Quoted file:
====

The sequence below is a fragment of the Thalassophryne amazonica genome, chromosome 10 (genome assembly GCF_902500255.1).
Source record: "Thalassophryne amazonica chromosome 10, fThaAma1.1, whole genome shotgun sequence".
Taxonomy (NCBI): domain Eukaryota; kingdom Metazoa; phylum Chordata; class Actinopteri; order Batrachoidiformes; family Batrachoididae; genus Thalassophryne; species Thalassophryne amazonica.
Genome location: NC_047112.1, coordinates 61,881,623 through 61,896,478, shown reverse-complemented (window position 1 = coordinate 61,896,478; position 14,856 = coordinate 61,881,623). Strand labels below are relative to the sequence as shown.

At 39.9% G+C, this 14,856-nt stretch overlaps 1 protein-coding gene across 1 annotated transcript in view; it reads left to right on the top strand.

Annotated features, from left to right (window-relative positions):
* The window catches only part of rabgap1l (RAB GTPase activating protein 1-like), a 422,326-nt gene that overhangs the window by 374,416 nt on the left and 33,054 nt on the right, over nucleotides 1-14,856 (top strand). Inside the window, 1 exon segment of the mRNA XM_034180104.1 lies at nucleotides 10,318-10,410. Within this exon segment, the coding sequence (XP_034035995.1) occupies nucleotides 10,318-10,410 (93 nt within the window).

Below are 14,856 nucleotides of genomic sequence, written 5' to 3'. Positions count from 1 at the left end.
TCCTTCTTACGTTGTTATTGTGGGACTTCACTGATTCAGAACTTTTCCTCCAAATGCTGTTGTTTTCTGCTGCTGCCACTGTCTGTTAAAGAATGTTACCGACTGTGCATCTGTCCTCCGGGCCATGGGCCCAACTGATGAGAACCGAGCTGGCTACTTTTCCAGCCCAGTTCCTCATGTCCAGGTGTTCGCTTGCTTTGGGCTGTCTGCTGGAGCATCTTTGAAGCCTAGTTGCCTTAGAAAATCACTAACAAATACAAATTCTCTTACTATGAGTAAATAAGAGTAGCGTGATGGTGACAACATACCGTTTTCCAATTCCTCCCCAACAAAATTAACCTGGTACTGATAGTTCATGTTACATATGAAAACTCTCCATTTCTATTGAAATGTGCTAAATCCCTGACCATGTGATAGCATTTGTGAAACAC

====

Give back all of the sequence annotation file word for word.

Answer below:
The sequence below is a fragment of the Thalassophryne amazonica genome, chromosome 10 (genome assembly GCF_902500255.1).
Source record: "Thalassophryne amazonica chromosome 10, fThaAma1.1, whole genome shotgun sequence".
Taxonomy (NCBI): domain Eukaryota; kingdom Metazoa; phylum Chordata; class Actinopteri; order Batrachoidiformes; family Batrachoididae; genus Thalassophryne; species Thalassophryne amazonica.
Genome location: NC_047112.1, coordinates 61,881,623 through 61,896,478, shown reverse-complemented (window position 1 = coordinate 61,896,478; position 14,856 = coordinate 61,881,623). Strand labels below are relative to the sequence as shown.

At 39.9% G+C, this 14,856-nt stretch overlaps 1 protein-coding gene across 1 annotated transcript in view; it reads left to right on the top strand.

Annotated features, from left to right (window-relative positions):
* The window catches only part of rabgap1l (RAB GTPase activating protein 1-like), a 422,326-nt gene that overhangs the window by 374,416 nt on the left and 33,054 nt on the right, over nucleotides 1-14,856 (top strand). Inside the window, 1 exon segment of the mRNA XM_034180104.1 lies at nucleotides 10,318-10,410. Within this exon segment, the coding sequence (XP_034035995.1) occupies nucleotides 10,318-10,410 (93 nt within the window).

Below are 14,856 nucleotides of genomic sequence, written 5' to 3'. Positions count from 1 at the left end.
TCCTTCTTACGTTGTTATTGTGGGACTTCACTGATTCAGAACTTTTCCTCCAAATGCTGTTGTTTTCTGCTGCTGCCACTGTCTGTTAAAGAATGTTACCGACTGTGCATCTGTCCTCCGGGCCATGGGCCCAACTGATGAGAACCGAGCTGGCTACTTTTCCAGCCCAGTTCCTCATGTCCAGGTGTTCGCTTGCTTTGGGCTGTCTGCTGGAGCATCTTTGAAGCCTAGTTGCCTTAGAAAATCACTAACAAATACAAATTCTCTTACTATGAGTAAATAAGAGTAGCGTGATGGTGACAACATACCGTTTTCCAATTCCTCCCCAACAAAATTAACCTGGTACTGATAGTTCATGTTACATATGAAAACTCTCCATTTCTATTGAAATGTGCTAAATCCCTGACCATGTGATAGCATTTGTGAAACAC